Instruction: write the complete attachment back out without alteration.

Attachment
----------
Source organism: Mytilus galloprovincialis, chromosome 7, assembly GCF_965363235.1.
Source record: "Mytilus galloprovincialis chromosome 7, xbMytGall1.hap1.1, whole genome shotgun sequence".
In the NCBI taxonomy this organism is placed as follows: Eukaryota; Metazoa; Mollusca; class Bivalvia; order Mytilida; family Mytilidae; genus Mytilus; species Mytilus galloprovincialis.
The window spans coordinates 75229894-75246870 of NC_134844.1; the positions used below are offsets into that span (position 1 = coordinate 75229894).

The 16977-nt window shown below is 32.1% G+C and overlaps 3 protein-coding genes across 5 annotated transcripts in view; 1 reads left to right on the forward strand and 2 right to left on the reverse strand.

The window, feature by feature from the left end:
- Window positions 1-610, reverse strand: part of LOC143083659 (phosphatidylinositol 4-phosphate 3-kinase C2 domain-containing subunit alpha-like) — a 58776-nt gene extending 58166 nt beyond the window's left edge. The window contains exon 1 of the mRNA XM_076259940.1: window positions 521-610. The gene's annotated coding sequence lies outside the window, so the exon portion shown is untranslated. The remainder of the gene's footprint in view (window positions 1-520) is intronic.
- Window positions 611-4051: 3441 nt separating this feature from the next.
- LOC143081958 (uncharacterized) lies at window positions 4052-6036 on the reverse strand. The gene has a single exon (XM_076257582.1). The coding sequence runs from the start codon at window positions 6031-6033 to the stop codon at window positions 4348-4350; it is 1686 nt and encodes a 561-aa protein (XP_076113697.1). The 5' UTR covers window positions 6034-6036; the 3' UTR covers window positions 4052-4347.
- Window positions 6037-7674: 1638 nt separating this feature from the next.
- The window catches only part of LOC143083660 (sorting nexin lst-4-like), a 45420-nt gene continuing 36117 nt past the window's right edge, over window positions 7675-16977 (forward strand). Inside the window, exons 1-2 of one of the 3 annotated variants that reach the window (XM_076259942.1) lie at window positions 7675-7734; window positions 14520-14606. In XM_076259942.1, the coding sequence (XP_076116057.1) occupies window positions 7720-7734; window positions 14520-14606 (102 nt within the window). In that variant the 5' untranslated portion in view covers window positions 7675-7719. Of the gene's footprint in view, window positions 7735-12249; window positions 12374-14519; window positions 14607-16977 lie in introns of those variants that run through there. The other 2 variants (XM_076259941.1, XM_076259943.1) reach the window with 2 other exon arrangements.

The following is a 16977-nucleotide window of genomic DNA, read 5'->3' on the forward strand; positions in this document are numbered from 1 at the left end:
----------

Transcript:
Source organism: Mytilus galloprovincialis, chromosome 7, assembly GCF_965363235.1.
Source record: "Mytilus galloprovincialis chromosome 7, xbMytGall1.hap1.1, whole genome shotgun sequence".
In the NCBI taxonomy this organism is placed as follows: Eukaryota; Metazoa; Mollusca; class Bivalvia; order Mytilida; family Mytilidae; genus Mytilus; species Mytilus galloprovincialis.
The window spans coordinates 75229894-75246870 of NC_134844.1; the positions used below are offsets into that span (position 1 = coordinate 75229894).

The 16977-nt window shown below is 32.1% G+C and overlaps 3 protein-coding genes across 5 annotated transcripts in view; 1 reads left to right on the forward strand and 2 right to left on the reverse strand.

The window, feature by feature from the left end:
- Window positions 1-610, reverse strand: part of LOC143083659 (phosphatidylinositol 4-phosphate 3-kinase C2 domain-containing subunit alpha-like) — a 58776-nt gene extending 58166 nt beyond the window's left edge. The window contains exon 1 of the mRNA XM_076259940.1: window positions 521-610. The gene's annotated coding sequence lies outside the window, so the exon portion shown is untranslated. The remainder of the gene's footprint in view (window positions 1-520) is intronic.
- Window positions 611-4051: 3441 nt separating this feature from the next.
- LOC143081958 (uncharacterized) lies at window positions 4052-6036 on the reverse strand. The gene has a single exon (XM_076257582.1). The coding sequence runs from the start codon at window positions 6031-6033 to the stop codon at window positions 4348-4350; it is 1686 nt and encodes a 561-aa protein (XP_076113697.1). The 5' UTR covers window positions 6034-6036; the 3' UTR covers window positions 4052-4347.
- Window positions 6037-7674: 1638 nt separating this feature from the next.
- The window catches only part of LOC143083660 (sorting nexin lst-4-like), a 45420-nt gene continuing 36117 nt past the window's right edge, over window positions 7675-16977 (forward strand). Inside the window, exons 1-2 of one of the 3 annotated variants that reach the window (XM_076259942.1) lie at window positions 7675-7734; window positions 14520-14606. In XM_076259942.1, the coding sequence (XP_076116057.1) occupies window positions 7720-7734; window positions 14520-14606 (102 nt within the window). In that variant the 5' untranslated portion in view covers window positions 7675-7719. Of the gene's footprint in view, window positions 7735-12249; window positions 12374-14519; window positions 14607-16977 lie in introns of those variants that run through there. The other 2 variants (XM_076259941.1, XM_076259943.1) reach the window with 2 other exon arrangements.

The following is a 16977-nucleotide window of genomic DNA, read 5'->3' on the forward strand; positions in this document are numbered from 1 at the left end: